"Zapraszam cię do stołu."

Translation:I am inviting you to the table.

March 1, 2016

18 Comments


https://www.duolingo.com/tgbarnett

"I invite you to the table" would be a nicer translation

March 1, 2016

https://www.duolingo.com/immerweiter

i would say sit down on the table, please

January 14, 2017

https://www.duolingo.com/JerryMcCarthy99

Hmmm. German first language speaker? "On the table" would be "Auf dem Tisch". Standard English for your version would be "Sit down at the table, please." That's a bit remote from the original Polish, though.

January 14, 2017

https://www.duolingo.com/immerweiter

your right, i'm german thanks for your answer, I had to laugh about my english

January 14, 2017

https://www.duolingo.com/TheCirosh

Paul, it's incorrect without "the".

April 2, 2017

https://www.duolingo.com/Ash473779

Given that 'za' and 'prz' are both prefixes, does the word 'praszam' on its own mean anything?

January 31, 2018

https://www.duolingo.com/Jellei

"prze" :) No, it does not.

February 1, 2018

https://www.duolingo.com/Popo-lsku

What about: "I please you to the table." ???

December 26, 2018

https://www.duolingo.com/JerryMcCarthy99

No, that is not so good :-( . "Please come to the table" might be close enough, though.

December 26, 2018

https://www.duolingo.com/Scott579933

Does anybody know if zaprosić/zapraszać is a perfective/imperfective pair? If, so I would guess that zapraszać is imperfective based on its use here in the present tense? I used to think that Google knew the answer to everything, until I started asking it questions about the polish language

March 9, 2019

https://www.duolingo.com/alik1989

That is correct. Most online dictionaries like pons or wiktionary will tell you which one it is.

March 9, 2019

https://www.duolingo.com/Scott579933

Dzięki za pomoc!

March 9, 2019

https://www.duolingo.com/Philipp88107

Is possible to use "zapraszam cię" only? Would it have the same meaning as the German "ich lade dich ein"? In English it would be "I invite you/I'm inviting you" but as far as I no, this wouldn't make much sense for native English speakers. In Germany we also use it to say that we would pay their drinks or their meal. Like if you invite a girl for having a meal in a restaurant than you would also pay for the girls food and the drinks. Or if you would like to go in a bar with your friend. He does not have any money and wouldn't go to the bar with you and than you say "ich lade dich ein". Than you pay his drink. Hopefully you get what I'm trying to explain with "zapraszam cię only". :D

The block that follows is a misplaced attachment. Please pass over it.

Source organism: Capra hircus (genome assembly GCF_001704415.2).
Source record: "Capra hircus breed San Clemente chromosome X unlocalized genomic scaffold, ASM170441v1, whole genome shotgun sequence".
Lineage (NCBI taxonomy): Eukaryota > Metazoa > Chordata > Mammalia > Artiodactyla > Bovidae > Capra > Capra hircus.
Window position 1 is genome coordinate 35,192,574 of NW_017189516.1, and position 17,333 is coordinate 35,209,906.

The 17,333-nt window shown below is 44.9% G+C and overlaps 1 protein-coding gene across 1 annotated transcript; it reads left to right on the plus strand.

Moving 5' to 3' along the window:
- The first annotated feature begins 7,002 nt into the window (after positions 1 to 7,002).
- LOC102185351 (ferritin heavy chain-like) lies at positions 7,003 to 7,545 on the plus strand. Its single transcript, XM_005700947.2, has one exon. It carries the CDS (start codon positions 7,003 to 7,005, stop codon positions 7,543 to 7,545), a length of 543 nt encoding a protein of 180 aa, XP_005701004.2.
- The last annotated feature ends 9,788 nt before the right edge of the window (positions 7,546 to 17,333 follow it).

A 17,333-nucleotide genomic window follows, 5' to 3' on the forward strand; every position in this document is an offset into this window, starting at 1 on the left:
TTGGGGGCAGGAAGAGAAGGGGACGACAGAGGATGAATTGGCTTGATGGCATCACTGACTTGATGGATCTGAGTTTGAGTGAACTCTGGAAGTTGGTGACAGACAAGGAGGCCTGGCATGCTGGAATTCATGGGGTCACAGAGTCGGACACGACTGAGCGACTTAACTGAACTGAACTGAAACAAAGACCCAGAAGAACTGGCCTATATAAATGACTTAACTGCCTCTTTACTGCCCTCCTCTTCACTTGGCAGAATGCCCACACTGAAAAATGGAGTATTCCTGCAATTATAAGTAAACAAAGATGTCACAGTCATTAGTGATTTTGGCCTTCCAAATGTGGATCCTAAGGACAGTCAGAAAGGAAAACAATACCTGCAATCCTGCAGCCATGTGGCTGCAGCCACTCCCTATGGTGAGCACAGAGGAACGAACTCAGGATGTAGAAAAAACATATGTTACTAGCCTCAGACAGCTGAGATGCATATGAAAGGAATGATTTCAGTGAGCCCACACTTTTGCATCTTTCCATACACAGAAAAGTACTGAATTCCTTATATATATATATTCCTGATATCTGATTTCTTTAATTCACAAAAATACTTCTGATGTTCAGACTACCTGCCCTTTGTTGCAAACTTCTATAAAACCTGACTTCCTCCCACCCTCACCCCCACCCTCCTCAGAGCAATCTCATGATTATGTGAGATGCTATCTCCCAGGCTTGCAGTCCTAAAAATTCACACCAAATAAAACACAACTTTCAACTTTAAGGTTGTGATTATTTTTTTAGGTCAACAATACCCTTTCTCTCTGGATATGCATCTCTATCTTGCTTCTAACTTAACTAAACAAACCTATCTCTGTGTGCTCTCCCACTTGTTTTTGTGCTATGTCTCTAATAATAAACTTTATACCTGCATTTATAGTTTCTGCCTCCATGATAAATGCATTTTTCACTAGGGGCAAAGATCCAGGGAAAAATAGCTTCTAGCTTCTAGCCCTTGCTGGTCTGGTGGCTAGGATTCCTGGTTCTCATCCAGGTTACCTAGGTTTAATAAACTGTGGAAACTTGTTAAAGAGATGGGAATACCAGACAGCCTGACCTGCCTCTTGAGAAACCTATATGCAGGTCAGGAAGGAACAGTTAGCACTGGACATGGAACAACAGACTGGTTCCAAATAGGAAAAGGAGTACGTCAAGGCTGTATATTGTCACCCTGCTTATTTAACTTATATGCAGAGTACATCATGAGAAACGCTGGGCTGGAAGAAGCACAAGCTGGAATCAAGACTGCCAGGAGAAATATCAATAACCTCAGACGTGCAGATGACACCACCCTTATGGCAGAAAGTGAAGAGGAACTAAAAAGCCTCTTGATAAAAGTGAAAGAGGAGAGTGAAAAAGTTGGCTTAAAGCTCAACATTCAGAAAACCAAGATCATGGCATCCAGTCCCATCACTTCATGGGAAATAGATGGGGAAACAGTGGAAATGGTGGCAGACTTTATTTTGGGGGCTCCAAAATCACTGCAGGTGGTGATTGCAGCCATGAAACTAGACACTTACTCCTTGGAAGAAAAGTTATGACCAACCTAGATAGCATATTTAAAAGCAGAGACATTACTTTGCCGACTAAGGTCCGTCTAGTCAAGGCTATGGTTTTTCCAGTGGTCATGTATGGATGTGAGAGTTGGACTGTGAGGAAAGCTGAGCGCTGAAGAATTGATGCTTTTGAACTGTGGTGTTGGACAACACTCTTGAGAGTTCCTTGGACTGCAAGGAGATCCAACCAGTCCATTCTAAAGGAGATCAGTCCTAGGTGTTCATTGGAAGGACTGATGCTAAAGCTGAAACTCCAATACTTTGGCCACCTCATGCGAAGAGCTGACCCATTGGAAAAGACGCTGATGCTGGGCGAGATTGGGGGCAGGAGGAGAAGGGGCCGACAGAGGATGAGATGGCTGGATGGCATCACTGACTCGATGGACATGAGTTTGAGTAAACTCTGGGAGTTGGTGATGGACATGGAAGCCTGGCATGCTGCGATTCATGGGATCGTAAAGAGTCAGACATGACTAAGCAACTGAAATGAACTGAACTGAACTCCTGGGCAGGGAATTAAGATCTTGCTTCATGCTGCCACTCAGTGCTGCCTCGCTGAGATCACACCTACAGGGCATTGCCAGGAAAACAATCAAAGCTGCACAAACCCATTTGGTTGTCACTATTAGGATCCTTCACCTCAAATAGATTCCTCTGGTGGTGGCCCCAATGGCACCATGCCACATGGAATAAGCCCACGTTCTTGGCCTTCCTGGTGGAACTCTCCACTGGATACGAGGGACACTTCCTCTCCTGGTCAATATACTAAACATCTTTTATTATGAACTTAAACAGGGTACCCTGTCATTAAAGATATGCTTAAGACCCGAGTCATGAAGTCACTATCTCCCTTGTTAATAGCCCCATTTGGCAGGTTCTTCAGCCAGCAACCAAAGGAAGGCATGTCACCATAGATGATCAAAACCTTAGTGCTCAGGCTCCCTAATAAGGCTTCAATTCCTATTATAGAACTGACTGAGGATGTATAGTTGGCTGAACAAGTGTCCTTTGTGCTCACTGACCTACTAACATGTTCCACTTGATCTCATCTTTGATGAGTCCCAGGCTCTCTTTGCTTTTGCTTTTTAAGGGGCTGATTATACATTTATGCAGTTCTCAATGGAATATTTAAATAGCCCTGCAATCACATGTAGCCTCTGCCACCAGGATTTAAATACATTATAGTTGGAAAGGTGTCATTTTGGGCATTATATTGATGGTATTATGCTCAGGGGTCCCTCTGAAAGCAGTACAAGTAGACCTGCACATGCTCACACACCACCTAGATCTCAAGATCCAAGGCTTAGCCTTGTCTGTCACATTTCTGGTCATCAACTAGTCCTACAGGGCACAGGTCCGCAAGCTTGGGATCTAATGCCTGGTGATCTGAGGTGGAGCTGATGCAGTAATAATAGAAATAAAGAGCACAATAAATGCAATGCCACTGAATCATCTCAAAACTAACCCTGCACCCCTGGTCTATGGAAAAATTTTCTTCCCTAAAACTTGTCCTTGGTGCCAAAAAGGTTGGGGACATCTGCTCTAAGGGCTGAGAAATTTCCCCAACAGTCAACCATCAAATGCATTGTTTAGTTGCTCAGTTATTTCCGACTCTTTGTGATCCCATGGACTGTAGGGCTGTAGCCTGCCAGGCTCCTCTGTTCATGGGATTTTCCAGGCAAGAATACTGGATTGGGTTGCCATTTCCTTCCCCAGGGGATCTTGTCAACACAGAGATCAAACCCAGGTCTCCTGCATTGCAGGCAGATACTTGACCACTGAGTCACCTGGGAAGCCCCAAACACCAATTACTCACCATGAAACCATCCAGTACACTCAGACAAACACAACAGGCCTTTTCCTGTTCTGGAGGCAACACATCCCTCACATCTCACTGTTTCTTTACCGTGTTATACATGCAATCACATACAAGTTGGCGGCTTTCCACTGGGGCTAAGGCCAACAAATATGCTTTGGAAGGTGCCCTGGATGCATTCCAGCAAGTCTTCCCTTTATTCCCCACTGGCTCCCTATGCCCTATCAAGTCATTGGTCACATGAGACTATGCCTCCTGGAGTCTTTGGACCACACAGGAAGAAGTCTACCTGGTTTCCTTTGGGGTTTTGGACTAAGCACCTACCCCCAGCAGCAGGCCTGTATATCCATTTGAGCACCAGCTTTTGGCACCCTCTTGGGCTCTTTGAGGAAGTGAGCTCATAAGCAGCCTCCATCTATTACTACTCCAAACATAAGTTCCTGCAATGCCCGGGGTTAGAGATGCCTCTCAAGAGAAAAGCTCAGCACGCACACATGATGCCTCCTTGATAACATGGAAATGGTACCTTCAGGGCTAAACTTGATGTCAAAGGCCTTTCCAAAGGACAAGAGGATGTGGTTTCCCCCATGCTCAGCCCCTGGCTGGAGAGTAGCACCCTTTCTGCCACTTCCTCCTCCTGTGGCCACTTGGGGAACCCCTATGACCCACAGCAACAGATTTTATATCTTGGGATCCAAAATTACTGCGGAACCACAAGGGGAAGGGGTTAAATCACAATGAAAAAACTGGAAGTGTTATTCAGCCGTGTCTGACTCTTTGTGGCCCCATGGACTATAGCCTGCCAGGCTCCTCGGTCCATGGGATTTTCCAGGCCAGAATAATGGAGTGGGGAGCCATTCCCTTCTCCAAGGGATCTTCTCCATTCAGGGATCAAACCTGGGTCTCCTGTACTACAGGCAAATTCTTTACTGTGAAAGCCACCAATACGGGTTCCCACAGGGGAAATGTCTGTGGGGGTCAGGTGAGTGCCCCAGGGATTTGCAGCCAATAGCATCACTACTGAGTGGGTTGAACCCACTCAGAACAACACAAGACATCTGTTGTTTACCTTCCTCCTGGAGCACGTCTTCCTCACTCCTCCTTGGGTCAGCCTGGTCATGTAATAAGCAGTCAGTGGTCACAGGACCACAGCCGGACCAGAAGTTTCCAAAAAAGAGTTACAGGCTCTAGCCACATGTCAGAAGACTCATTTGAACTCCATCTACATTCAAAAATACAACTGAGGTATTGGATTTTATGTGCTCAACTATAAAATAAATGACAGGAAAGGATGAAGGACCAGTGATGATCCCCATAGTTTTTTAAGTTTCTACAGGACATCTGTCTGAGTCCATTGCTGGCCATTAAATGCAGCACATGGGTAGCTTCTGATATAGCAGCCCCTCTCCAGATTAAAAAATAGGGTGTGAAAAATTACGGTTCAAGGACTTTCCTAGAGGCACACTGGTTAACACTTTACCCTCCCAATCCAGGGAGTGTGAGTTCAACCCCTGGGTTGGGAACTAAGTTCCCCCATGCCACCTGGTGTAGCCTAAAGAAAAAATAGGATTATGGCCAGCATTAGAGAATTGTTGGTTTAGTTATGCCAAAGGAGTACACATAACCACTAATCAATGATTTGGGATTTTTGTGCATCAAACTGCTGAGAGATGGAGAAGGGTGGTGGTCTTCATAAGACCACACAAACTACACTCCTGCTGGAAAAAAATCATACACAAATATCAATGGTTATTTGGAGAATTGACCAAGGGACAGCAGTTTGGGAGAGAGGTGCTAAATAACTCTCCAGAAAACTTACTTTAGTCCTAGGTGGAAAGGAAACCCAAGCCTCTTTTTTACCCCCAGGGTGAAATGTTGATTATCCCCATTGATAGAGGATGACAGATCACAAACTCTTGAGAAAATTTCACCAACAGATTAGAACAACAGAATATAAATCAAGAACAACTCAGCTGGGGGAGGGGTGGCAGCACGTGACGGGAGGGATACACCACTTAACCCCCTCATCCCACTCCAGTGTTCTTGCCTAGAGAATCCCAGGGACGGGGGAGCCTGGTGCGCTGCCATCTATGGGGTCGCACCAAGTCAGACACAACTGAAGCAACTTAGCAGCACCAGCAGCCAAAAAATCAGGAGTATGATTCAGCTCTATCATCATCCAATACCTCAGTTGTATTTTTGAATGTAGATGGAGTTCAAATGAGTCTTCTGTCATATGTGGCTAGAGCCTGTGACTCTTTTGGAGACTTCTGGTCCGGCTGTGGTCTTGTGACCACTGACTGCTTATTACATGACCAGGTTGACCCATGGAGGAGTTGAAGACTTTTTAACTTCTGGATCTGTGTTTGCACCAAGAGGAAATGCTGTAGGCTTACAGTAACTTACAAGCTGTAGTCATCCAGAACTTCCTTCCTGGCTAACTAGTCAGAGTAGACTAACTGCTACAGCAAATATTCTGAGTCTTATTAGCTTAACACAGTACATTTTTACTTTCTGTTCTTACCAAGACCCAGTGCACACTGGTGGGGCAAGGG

March 29, 2019

https://www.duolingo.com/alik1989

Good question... If the context is clear, you would most commonly hear just "zapraszam!" It has a very broad meaning, like just motivating someone to do something or to make use of something. At McDonalds, the employees will probably say "zapraszam(y)!" if it was your turn to move to the counter, but you didn't because you were distracted. In this example you can see that it absolutely doesn't mean "I'm paying". On the other hand, if a guy says "zapraszam cię do kina" ...depending on the cultural context, "I'm paying" would probably be implied.

In German, "ich lade dich ein" is kind of a combination of inviting someone and telling them that you will pay. I'm not sure if such a phrase even exists in Polish. If it's just about paying, then you would use the verb stawiać: Dzisiaj stawiam wszystkim piwo - Ich gebe heute allen ein Bier aus.

March 29, 2019

https://www.duolingo.com/Philipp88107

Ahh. Thank you. :)

April 2, 2019

https://www.duolingo.com/JerryMcCarthy99

You are right; just saying "I invite you" was a bit puzzling when a German friend first said it to me when we were having dinner together. I just thought he'd made an error in his otherwise excellent English. Now I'm used to it.

March 29, 2019

https://www.duolingo.com/Philipp88107

That's the interesting thing about learning another language. Knowing the words and knowing the meaning of what people saying are two different things. It's like in Poland people are "walking up a mountain" when things are getting worse and walking "down the mountain" when things are getting better. In Germany it's the other way around. (I believe in English you say something like "it's going upwards/downwards")

April 2, 2019

https://www.duolingo.com/JerryMcCarthy99

Actually, that's a bit tricky. Take a look at https://www.phrases.org.uk/bulletin_board/20/messages/865.html to see what I mean :-)

April 3, 2019
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